Juan sewing a backpack with his new sewing machine
“Immigration reform” has been making headlines lately in the form of arguments about building a wall along the Rio Grande. When it's not the wall, it's DACA. Should America continue to extend protection to Dreamers, or should we deport those Latin American youth brought to the US as children? Rarely does the debate examine the reasons why people choose to leave their home communities in search of a “better life” in the U.S. Three obvious motives come to mind: (1) people flee violence and political unrest; (2) people seek economic opportunities not available in the home country; (3) people seek refuge from environmental disruptions such as drought, flooding or wildfires. Social and economic motives (numbers 1 and 2) have characterized migration to the Americas’s since the 17th Century. Climate refugees (number 3) are a more recent phenomenon.
While deporting people, then trying to keep them out with walls is one possible approach to dealing with immigration, it may not be the most effective or compassionate, approach. With support of donors like you, SosteNica is modeling an alternative. Our Young Entrepreneurs program supports local business start-ups, incubating innovative ideas. We grow skills that enable the rising generation of young people to create jobs for themselves and their neighbors. When successful, these innovative entrepreneurs do not need to immigrate to a foreign land. Reports from the field suggest that our strategy is working.
Take Juan, for example. Juan, one of 40 young Nagarote business people, participated in round one of SosteNica’s “Young Entrepreneurs” program. The founder of "Confecciones Deyanira", Juan designs, sews and sells bags, back packs and customized articles of clothing for the local market. After successfully completing the first seven months of training provided by SosteNica/MLAL at our EcoCentro, he qualified for a seed grant in the form of an interest-free start-up loan of $1,354 US. Juan used the seed money to purchase thread, fabric, patterns and an industrial sewing machine. “This is a very specialized machine for finishing my products. No one in Nagarote has a machine like this. I am the first. This makes my goods more competitive in the market because they look more professional” says Juan, proudly talking about his machine. “Thanks to that machine, I have been able to sell 1,000 backpacks in Managua. Let me share something interesting. I was recently featured on the EcoCentro/SosteNica Facebook page, and through that a lot of people got to know about my business. I recently received a call from Costa Rica, asking me where they could purchase my goods. That represents a huge change in my business, and it impacts my personal life – all thanks to the Young Entrepreneurs program.”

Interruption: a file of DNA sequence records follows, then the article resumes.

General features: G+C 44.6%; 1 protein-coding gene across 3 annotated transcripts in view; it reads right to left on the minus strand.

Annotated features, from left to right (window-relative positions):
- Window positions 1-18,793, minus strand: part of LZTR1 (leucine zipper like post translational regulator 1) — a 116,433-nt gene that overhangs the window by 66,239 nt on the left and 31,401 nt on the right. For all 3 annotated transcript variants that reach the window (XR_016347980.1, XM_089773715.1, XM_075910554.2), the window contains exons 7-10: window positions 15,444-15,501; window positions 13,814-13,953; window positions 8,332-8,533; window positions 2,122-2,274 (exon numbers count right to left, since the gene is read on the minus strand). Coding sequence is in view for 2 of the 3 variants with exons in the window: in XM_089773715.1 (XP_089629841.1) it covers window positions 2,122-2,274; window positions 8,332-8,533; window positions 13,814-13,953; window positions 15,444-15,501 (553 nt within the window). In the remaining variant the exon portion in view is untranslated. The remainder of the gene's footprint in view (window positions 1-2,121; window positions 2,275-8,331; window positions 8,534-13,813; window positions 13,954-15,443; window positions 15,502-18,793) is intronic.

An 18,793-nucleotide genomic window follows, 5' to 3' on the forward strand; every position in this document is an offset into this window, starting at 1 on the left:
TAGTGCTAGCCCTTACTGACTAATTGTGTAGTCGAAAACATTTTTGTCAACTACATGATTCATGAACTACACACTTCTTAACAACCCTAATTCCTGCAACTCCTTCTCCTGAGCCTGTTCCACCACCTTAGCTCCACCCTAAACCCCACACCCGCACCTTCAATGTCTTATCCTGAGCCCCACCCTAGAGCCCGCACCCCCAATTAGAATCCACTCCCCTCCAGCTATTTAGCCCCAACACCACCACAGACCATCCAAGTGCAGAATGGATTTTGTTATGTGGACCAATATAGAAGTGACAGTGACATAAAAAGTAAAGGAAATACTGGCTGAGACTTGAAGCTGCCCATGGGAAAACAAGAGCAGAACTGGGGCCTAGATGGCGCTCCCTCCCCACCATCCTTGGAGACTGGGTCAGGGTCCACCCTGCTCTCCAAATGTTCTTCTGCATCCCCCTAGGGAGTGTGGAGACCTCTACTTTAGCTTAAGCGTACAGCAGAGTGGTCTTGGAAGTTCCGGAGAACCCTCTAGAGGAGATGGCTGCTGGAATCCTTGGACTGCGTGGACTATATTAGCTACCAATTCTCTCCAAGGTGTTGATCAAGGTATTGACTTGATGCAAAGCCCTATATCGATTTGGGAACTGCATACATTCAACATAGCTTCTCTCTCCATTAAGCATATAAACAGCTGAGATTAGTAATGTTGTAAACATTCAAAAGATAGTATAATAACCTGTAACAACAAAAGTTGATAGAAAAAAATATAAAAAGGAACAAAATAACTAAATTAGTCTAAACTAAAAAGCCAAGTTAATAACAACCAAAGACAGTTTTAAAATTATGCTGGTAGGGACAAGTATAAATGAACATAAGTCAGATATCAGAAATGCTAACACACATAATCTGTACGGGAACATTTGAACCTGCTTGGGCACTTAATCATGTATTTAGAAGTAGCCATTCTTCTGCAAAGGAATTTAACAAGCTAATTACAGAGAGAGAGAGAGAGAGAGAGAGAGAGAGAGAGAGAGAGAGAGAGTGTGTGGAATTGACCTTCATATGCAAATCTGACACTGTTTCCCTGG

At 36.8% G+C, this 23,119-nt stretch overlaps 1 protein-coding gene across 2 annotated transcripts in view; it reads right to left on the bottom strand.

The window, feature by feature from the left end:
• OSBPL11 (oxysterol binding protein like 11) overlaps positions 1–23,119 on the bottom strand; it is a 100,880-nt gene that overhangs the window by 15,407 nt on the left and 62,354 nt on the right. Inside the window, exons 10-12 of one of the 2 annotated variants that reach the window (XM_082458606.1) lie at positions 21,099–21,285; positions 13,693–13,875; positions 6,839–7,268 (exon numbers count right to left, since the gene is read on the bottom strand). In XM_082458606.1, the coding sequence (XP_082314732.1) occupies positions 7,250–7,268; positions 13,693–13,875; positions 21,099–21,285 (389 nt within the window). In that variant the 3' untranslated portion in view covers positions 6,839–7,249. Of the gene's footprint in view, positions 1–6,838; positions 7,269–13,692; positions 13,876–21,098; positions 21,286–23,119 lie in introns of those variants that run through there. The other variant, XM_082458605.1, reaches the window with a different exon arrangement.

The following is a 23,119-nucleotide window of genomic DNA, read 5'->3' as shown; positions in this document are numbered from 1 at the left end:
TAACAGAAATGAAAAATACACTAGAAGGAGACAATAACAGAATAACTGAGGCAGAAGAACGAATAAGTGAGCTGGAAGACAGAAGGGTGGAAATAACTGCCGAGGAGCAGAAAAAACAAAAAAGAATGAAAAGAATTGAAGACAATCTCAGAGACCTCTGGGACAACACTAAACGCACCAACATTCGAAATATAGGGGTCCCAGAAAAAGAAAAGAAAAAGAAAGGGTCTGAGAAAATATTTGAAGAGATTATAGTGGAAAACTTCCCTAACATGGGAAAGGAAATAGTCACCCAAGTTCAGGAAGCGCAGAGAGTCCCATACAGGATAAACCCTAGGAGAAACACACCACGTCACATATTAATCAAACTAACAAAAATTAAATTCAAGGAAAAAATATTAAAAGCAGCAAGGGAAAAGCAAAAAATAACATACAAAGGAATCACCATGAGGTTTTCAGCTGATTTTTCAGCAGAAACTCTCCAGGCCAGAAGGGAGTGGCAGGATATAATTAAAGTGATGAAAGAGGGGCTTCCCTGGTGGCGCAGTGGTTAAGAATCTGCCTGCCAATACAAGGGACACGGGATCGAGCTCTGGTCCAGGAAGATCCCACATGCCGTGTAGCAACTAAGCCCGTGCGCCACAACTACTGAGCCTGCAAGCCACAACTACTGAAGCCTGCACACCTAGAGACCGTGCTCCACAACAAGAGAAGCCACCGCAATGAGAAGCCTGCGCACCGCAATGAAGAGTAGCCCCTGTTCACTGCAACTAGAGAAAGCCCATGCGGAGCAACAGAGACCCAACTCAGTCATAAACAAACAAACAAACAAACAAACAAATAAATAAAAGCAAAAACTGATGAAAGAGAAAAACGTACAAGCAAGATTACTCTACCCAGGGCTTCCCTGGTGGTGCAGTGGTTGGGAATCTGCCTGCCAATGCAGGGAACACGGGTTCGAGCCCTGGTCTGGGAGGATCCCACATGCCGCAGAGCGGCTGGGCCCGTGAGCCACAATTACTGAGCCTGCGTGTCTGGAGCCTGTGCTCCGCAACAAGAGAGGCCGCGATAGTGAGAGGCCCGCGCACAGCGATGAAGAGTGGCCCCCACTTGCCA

Of the first 40 young people to receive training, ten have already received credit to fund their business expansion. Three of those are in agricultural production. One young man has received funding to improve and expand his beekeeping and honey business. Another is producing non-traditional fruits and vegetables, such as squash, watermelon, papaya and guava, growing year round using a system of drip irrigation and crop rotation. Another has been able to market blended animal feeds for livestock as well as for domestic pets.
SosteNica is very pleased with the success of its first class of graduating entrepreneurs. We welcome the support of skilled volunteers such as Justin from the Peace Corps. He provides training in accounting to our students, strengthening best business practices. We have also attracted the attention of "Compassion", a local evangelical non-profit, whose collaboration is bringing even more young business men and women to participate in our second wave of trainees.
As we attract more donations, SosteNica and MLAL will offer more training and credit to local start-up businesses. With or without a wall in Texas, those entrepreneurs, their families and their employees are not likely to contemplate immigration. They are too busy filling orders for their local customers.